English translations of foreign-language science fiction are becoming more common, still, they face an uphill battle. The American market is already crowded with books written by native English speakers, and it takes a conscientious reader to seek out treasures that originate from other parts of the world — that is, if they're even translated in the first place.
When the other part of the world is, say, China, the effort becomes even more complicated. But China has a thriving science fiction scene, and Cixin Liu's The Three-Body Problem is stunning, elegant proof. Published in China in 2006 and newly translated by award-winning Chinese-American author Ken Liu, the novel is the first installment of a trilogy that asks one of the oldest questions in SF: What would it mean for the human race to come in contact with an extraterrestrial intelligence? From there, though, it transcends expectation — not to mention borders.
The Three-Body Problem spans multiple decades and characters, but it zooms in on Ye Wenjie and Wang Miao, two scientists in the very near future. Wenjie is an astrophysicist with a haunted past; she's the daughter of a physicist who was executed during the Cultural Revolution for daring to teach the "reactionary" idea of general relativity. Miao is a nanotech engineer, and he's been swept up in a virtual-reality, online video game called Three Body that's so deeply metaphysical, it's begun to resemble a cult.
Either of these premises alone would be make for a rich SF novel, but Cixin Liu is only getting warmed up. By the time the book hits its peak, it's unveiled a conspiracy that spans solar systems — one that not only threatens to alter the human race, but the very building blocks of physics that we've evolved to understand.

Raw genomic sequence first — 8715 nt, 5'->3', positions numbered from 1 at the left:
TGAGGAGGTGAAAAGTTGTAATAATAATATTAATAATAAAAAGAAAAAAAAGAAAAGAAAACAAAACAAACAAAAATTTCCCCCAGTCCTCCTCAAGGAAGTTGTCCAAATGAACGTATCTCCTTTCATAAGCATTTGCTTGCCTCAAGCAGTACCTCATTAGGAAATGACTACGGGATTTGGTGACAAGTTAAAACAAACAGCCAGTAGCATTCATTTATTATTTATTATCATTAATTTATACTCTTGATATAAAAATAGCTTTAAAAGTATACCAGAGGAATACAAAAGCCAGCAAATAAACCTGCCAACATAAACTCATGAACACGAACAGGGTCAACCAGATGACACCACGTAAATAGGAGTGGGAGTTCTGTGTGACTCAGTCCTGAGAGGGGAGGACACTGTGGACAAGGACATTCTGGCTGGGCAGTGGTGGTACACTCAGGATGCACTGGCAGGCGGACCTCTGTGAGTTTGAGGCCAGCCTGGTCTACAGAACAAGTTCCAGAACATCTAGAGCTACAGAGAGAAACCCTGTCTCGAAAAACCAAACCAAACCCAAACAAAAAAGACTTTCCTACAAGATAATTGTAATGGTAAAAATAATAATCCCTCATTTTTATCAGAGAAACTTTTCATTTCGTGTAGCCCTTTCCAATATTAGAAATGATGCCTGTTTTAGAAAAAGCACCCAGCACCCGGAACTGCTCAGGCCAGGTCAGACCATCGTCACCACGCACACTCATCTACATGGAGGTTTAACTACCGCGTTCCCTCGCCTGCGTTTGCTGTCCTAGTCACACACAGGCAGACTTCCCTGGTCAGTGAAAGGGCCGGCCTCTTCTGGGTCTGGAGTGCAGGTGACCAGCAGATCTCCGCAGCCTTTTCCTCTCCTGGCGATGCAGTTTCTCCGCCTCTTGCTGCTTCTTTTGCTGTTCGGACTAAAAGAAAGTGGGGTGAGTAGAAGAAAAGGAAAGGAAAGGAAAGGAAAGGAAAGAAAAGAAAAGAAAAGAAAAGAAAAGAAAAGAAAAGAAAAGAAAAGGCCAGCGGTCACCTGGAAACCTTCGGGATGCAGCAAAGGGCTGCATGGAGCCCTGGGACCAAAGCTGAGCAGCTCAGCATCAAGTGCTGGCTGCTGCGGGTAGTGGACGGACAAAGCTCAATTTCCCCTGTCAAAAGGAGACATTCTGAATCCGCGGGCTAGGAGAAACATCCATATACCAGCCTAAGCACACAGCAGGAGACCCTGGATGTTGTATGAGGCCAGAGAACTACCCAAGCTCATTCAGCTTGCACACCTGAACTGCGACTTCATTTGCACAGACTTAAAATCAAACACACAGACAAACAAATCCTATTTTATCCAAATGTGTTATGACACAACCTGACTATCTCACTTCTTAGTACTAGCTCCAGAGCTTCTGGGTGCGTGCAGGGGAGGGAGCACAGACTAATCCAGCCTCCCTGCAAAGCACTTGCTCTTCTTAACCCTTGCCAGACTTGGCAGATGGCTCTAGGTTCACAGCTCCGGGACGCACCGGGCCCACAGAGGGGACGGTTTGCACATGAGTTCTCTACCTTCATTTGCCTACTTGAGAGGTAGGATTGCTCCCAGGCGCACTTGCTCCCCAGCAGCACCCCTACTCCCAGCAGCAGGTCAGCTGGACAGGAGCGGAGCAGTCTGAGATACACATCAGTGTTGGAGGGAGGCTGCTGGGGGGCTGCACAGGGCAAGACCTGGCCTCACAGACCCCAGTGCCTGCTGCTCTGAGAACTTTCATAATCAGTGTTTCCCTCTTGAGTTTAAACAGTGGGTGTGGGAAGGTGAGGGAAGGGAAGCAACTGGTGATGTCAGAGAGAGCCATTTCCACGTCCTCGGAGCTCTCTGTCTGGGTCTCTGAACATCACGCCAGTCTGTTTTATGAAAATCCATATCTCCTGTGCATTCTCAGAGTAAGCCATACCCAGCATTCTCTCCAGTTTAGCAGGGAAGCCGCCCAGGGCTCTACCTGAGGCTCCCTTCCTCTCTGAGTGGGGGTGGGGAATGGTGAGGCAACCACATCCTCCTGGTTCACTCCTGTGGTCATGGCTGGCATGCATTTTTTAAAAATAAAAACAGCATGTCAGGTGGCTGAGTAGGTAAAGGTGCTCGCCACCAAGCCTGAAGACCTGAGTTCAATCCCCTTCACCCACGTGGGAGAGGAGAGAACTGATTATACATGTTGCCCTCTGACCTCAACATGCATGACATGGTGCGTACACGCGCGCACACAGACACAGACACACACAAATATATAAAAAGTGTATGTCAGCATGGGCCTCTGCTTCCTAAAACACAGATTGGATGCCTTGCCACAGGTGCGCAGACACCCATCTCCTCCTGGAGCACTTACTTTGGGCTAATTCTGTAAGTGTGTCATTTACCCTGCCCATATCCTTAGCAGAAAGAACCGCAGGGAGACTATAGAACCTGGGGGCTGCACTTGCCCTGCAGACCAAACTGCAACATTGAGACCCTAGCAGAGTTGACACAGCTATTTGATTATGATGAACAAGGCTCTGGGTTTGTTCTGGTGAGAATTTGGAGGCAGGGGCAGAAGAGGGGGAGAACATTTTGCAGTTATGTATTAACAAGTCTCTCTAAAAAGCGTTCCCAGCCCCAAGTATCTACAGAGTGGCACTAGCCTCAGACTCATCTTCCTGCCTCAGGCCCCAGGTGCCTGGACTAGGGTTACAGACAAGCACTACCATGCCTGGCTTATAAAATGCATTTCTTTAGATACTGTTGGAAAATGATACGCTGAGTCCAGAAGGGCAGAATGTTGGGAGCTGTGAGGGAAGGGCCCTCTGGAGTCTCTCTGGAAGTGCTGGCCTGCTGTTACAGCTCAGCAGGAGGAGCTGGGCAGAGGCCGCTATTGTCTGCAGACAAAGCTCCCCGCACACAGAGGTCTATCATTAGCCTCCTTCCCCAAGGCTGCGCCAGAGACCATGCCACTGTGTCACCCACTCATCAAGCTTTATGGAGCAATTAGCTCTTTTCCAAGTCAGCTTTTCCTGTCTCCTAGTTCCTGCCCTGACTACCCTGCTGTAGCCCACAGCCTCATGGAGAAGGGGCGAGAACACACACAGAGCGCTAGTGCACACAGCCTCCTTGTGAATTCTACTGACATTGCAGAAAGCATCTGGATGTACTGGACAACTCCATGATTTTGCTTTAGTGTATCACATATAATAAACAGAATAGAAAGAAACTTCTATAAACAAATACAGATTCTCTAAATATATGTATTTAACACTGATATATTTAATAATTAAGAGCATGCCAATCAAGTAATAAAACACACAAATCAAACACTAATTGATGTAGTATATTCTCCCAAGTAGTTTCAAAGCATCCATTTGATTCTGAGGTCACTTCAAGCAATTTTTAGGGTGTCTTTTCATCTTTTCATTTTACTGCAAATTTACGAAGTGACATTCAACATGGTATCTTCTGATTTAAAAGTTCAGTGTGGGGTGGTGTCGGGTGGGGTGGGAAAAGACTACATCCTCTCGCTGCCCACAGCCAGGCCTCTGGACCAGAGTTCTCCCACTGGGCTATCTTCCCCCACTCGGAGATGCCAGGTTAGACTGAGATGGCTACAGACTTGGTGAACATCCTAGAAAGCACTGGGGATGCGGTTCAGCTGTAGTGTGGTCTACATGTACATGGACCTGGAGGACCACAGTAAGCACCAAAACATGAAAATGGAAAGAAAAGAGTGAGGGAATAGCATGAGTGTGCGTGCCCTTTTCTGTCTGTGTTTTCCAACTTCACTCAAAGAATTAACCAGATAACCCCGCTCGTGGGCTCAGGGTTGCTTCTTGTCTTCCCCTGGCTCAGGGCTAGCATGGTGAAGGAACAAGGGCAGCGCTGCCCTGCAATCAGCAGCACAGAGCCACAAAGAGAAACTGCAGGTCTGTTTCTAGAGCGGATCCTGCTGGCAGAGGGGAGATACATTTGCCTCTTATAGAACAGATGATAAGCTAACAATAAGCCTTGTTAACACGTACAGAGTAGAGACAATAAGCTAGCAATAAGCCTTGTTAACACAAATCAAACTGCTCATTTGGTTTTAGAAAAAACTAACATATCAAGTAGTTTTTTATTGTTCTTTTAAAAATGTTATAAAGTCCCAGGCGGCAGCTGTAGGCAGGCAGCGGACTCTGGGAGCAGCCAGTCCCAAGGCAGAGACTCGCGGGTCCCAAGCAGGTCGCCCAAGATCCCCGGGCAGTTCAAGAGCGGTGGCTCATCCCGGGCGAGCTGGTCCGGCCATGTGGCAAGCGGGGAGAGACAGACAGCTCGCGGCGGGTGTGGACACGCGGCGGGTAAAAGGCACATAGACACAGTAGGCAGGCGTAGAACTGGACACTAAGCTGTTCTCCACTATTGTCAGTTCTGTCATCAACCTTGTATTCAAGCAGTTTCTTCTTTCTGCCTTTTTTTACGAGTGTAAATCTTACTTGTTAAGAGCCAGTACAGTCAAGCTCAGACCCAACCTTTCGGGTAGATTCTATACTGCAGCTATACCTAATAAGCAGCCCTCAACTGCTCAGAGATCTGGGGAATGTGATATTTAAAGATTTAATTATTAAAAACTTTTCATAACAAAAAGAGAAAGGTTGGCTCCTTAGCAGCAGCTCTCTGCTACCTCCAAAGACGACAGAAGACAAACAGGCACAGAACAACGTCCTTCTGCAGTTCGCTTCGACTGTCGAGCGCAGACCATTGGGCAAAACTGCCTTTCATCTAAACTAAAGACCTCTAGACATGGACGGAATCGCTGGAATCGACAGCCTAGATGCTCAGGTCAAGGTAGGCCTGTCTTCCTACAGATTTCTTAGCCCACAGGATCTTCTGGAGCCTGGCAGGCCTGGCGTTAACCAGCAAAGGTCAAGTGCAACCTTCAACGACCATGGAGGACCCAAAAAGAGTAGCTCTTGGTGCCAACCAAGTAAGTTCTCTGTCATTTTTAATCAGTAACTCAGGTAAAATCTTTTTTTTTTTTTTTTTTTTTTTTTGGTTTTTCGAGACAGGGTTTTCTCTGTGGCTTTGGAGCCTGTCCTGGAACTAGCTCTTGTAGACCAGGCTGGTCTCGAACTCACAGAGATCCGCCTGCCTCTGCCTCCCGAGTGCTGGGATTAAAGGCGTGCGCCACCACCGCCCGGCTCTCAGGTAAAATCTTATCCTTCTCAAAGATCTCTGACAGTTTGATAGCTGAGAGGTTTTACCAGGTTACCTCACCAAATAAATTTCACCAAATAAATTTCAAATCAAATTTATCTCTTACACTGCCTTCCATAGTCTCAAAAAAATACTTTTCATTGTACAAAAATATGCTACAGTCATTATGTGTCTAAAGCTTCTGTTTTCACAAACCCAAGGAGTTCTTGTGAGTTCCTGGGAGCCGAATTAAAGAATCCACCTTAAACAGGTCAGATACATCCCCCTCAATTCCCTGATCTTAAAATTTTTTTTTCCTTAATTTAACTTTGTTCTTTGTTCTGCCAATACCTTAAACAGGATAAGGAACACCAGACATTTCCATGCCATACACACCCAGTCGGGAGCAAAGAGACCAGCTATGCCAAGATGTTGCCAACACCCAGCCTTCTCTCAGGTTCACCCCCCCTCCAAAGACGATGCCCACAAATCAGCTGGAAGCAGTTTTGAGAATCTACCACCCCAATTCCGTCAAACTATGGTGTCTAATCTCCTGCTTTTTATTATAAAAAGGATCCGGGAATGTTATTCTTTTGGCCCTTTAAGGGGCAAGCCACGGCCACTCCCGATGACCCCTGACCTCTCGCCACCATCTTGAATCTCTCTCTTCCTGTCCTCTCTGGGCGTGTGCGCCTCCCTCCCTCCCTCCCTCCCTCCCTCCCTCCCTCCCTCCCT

Cixin Liu clearly loves golden-age SF authors like Isaac Asimov and Arthur C. Clarke; accordingly, The Three-Body Problem turns a boilerplate, first-contact concept into something absolutely mind-unfolding. While in the virtual world of Three Body, Miao confronts philosophical conundrums that border on the psychedelic, all while remaining scientifically rigorous. The way the book's alien race seeks to assert its presence on Earth is nothing short of awe-inspiring.
This is hard SF, full of lovingly lengthy passages of technical exposition about everything from quantum mechanics to artificial intelligence. But Cixin Liu supports all of that braintwisting theory with empathetic characters and a strong action-thriller backbone. That's a lot to set up, and The Three-Body Problem flounders somewhat until it finds its footing. The story begins slowly despite its many chronological leaps forward, and it takes a while to untangle exactly who or what the focal points of the plot are supposed to be. Once it's up and running, though, it's gripping.
For all its universal appeal, The Three-Body Problem is set against a specific backdrop, one that most English-language readers only know from a distance. Many of its major points hinge on the knowledge of Chinese history and culture — and while Ken Liu's translation is clear, tasteful, and lyrical, there's a lot of exposition to chew on. It's worth every ounce of effort. The book's well-earned suspense hinges on moral dilemmas that resonate far beyond its nationality or even its heady, abstract physics. At what point does science become dogma, and what point does that same dogma become religion?
Cixin Liu doesn't pose that question so much as let it play out in a sweeping drama that risks the highest stakes imaginable — and some that can barely be imagined at all. If The Three-Body Problem (and the next two books in the series, whose translations are in the works) helps bridge the gap between Eastern and Western SF, it will have performed a great duty for the literary world. But as a science-fiction epic of the most profound kind, it's already won.